A corset might have been a delightful garment in medieval France. The word came from the diminutive of “cors” meaning “body” and it meant a lace bodice. But by about 1800 a corset referred to a stiff, restricting undergarment. Miriam Josefsohn in Blue Thread, was thankful that she wasn’t wearing one during her travel back to the steppes of biblical Moab.
Corsets I don’t know how Mama can stand them.
Here’s an ad for a corset from the Morning Oregonian, February 18, 1912. The corset featured here boasts of steel rods that never rust. Ouch!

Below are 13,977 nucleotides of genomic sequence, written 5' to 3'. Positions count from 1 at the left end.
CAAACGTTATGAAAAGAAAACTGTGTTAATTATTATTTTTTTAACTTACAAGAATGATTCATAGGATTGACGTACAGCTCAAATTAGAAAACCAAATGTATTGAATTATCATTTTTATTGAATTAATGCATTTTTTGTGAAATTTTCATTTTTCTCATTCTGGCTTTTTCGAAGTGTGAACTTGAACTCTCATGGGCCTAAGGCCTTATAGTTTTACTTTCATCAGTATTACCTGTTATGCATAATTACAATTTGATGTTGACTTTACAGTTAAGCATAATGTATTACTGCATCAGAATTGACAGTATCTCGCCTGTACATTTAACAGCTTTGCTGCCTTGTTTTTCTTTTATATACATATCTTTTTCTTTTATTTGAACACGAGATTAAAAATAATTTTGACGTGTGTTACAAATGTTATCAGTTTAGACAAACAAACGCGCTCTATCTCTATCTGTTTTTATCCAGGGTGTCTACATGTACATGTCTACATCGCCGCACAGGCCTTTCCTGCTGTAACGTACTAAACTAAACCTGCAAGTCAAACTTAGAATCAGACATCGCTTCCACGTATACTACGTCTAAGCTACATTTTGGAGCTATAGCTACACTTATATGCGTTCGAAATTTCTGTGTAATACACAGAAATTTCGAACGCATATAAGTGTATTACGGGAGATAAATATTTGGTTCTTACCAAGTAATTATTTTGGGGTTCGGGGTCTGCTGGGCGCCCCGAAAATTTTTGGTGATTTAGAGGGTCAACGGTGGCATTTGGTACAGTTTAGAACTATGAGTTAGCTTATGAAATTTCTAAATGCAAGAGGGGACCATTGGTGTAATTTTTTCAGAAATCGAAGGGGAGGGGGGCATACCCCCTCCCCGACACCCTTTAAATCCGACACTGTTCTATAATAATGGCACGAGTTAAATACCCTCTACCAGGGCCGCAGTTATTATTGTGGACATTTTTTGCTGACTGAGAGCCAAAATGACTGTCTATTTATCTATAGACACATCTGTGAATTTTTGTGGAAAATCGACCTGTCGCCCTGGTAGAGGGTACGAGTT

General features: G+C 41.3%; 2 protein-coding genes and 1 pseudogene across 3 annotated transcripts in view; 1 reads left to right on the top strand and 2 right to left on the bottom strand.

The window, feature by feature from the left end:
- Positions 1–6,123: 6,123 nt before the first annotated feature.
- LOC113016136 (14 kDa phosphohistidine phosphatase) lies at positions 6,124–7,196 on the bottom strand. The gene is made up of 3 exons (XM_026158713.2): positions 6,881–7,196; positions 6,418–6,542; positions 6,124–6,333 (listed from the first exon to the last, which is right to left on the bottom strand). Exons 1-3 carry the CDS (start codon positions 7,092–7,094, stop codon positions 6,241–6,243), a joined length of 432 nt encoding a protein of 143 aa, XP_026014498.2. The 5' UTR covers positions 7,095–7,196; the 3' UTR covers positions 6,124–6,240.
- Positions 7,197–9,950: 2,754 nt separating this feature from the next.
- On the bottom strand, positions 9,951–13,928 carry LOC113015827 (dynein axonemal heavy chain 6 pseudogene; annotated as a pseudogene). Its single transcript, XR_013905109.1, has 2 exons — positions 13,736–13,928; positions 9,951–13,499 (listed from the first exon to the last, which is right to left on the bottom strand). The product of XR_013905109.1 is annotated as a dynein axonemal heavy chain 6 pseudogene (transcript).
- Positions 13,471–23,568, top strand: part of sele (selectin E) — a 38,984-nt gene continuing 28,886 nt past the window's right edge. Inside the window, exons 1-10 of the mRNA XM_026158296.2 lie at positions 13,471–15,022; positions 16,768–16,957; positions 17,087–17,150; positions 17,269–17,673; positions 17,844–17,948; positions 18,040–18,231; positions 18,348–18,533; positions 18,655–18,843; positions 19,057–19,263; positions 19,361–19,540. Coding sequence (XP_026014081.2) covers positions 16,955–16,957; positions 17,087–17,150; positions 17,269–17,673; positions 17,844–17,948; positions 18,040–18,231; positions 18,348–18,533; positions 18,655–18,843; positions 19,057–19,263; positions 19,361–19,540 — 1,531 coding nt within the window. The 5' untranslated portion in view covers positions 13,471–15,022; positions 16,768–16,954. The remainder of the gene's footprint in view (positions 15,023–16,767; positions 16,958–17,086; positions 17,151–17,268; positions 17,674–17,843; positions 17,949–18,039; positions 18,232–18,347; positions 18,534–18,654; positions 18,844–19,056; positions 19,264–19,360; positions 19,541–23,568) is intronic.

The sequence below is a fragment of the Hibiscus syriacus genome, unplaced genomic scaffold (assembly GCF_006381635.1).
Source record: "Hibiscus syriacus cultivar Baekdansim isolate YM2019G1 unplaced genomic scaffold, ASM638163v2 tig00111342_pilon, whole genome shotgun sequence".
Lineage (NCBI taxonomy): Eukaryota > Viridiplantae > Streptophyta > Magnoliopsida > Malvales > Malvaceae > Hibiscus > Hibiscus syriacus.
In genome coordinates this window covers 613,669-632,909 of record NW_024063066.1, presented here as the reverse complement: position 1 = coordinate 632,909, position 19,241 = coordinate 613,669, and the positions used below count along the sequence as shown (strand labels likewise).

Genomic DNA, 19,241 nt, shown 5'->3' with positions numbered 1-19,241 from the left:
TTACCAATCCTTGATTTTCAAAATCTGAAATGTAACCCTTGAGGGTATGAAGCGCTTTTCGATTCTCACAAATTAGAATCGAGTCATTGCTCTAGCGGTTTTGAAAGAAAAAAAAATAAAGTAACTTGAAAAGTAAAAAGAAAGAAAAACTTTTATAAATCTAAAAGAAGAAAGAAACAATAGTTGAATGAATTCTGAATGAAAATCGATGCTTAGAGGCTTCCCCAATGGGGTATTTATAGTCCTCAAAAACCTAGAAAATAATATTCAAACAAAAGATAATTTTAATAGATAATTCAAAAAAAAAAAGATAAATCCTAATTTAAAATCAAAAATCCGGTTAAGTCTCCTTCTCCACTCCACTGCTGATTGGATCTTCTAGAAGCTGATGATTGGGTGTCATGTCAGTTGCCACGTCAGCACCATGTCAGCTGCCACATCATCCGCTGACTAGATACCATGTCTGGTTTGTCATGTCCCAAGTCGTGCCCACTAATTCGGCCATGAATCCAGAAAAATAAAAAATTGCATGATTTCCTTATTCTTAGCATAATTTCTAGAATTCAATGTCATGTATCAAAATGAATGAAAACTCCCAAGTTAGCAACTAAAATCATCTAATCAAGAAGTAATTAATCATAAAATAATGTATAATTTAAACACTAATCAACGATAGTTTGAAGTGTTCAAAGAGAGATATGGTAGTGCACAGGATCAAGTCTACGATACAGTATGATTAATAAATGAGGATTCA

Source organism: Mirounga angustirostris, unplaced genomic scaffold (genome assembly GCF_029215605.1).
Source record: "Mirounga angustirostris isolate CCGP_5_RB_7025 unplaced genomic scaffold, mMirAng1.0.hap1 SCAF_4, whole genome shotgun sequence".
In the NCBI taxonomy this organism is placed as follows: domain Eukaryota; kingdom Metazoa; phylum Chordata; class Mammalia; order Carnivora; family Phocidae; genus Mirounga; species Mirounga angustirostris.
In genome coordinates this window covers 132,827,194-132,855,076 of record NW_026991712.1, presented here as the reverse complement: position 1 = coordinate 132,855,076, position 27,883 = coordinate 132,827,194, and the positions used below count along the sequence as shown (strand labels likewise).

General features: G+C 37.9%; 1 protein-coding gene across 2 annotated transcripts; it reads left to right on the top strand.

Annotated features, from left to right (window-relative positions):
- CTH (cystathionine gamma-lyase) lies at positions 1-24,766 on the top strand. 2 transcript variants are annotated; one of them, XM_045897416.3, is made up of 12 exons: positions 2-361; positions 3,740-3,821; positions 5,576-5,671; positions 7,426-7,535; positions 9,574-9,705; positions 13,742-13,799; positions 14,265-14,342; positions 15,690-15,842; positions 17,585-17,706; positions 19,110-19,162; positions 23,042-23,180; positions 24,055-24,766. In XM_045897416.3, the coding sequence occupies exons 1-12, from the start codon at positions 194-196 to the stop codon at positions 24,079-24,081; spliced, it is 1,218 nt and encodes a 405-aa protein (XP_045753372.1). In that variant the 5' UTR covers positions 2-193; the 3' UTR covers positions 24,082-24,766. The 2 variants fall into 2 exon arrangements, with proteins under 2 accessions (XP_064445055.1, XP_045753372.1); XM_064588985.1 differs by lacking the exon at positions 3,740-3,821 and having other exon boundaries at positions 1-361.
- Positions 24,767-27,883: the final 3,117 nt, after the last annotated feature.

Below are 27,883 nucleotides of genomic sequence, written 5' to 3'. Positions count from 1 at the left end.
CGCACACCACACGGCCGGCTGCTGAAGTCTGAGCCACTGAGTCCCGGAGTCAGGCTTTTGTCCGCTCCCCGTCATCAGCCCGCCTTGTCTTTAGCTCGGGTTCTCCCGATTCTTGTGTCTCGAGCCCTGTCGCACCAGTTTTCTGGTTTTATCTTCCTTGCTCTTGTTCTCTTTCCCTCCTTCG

By 1908, corsets reached to well below the hips, making it difficult to sit down. Coutille (similar to denim) was used for the less expensive corsets, but one could buy a corset made from brocade, ribbon, and lace for an extravagant $50. Corsets began to “loosen up” during World War I (1914-1918), when women took jobs in business and industry to replace men who had left for military service. Thankfully with the advent of elasticized materials, most corsets have never been the same since.